Skip to content

    Infertility & Reproduction Health Center

    Font Size

    New Trends in Infertility Treatment

    Experts describe the latest advances in techniques for treating infertility.

    WebMD Feature
    Reviewed by Louise Chang, MD

    For one in eight couples in the U.S. plagued with fertility problems, getting pregnant is an elusive -- and frustrating -- dream.

    But if they seek medical help sooner rather than later, the outlook has never been brighter. Infertility treatments have improved, options have expanded, and doctors are more skilled at the techniques. Evaluations are done earlier than in years past, and the trend is to treat more aggressively, especially if the hopeful mom-to-be is older.

    Recommended Related to Infertility & Reproduction

    Infertility and Artificial Insemination

    When you and your partner talk to a doctor about getting help for infertility, he may suggest a technique called "artificial insemination." It's a simple procedure with few side effects, and it can help some couples who haven't been able to get pregnant. In artificial insemination, a doctor inserts sperm directly into a woman's cervix, fallopian tubes, or uterus. The most common method is called "intrauterine insemination (IUI)," when a doctor places the sperm in the uterus. Why is this helpful?...

    Read the Infertility and Artificial Insemination article > >

    "Success rates have improved dramatically in the last 10 years," says Mousa Shamonki, MD, director of in vitro fertilization (IVF) and a reproductive endocrinologist at the University of California, Los Angeles David Geffen School of Medicine. The average success rates for births at fertility clinics have roughly doubled in the past decade, he says.

    In 2003, more than 48,000 babies were born in the U.S. as a result of assisted reproductive technology or ART, according to the CDC. That's an increase of more than 2,000 over 2002 and 7,000 more than in 2001.

    The Earlier the Better

    "Often couples [who can't conceive] are told by family members, 'Just relax and take a vacation, you will get pregnant,''' says Eric Surrey, MD, former president of the Society for Assisted Reproductive Technology (SART) and a fertility specialist in Denver.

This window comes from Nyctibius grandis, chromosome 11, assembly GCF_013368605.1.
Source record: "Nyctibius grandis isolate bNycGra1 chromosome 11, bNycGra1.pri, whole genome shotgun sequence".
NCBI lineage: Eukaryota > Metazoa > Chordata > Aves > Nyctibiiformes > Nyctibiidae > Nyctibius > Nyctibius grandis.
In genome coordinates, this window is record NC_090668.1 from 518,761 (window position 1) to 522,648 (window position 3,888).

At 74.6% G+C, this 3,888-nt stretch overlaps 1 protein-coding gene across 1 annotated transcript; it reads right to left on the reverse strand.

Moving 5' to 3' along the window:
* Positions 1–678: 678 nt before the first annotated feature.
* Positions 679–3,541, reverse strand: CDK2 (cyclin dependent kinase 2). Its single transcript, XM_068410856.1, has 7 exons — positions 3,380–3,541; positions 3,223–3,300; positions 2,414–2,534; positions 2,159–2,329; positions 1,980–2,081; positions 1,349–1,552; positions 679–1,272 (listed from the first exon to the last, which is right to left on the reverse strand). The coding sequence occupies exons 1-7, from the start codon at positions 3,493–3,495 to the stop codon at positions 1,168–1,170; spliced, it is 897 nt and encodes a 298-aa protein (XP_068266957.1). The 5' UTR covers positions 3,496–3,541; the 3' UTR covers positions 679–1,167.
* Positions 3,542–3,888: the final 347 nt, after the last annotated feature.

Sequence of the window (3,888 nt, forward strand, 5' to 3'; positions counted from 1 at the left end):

That won't work for couples with underlying fertility problems, he says. And at some point, seeking medical help is wiser than persisting on their own. If a woman is under age 39 and has been attempting to conceive for a year without success, it's a good time to seek medical help, says Surrey. If she is over 39, the evaluation should be performed after six months of trying to conceive without success, he says.

    Treatment Options

    Sometimes infertility can be treated with medication or surgical repair of reproductive organs. Another standard fertility treatment is to do one to three cycles of ovarian stimulation and intrauterine insemination, says Guy Ringler, MD, a reproductive endocrinologist at the Santa Monica -- UCLA Medical Center.

    That involves stimulating the ovaries to boost egg production by giving medicine such as Clomid and then inserting a thin catheter into the uterine cavity to place the sperm there.

    1 | 2 | 3 | 4 | 5

    Today on WebMD

    Four pregnant women standing in a row
    How much do you know about conception?
    Couple with surrogate mother
    Which one is right for you?
    couple lying in grass holding hands
    Why Dad's health matters.
    couple viewing positive pregnancy test
    6 ways to improve your chances.
    Which Treatment Is Right For You
    Conception Myths
    eddleman prepare your body pregnancy
    Charting Your Fertility Cycle
    Fertility Specialist
    Understanding Fertility Symptoms
    invitro fertilization

    WebMD Special Sections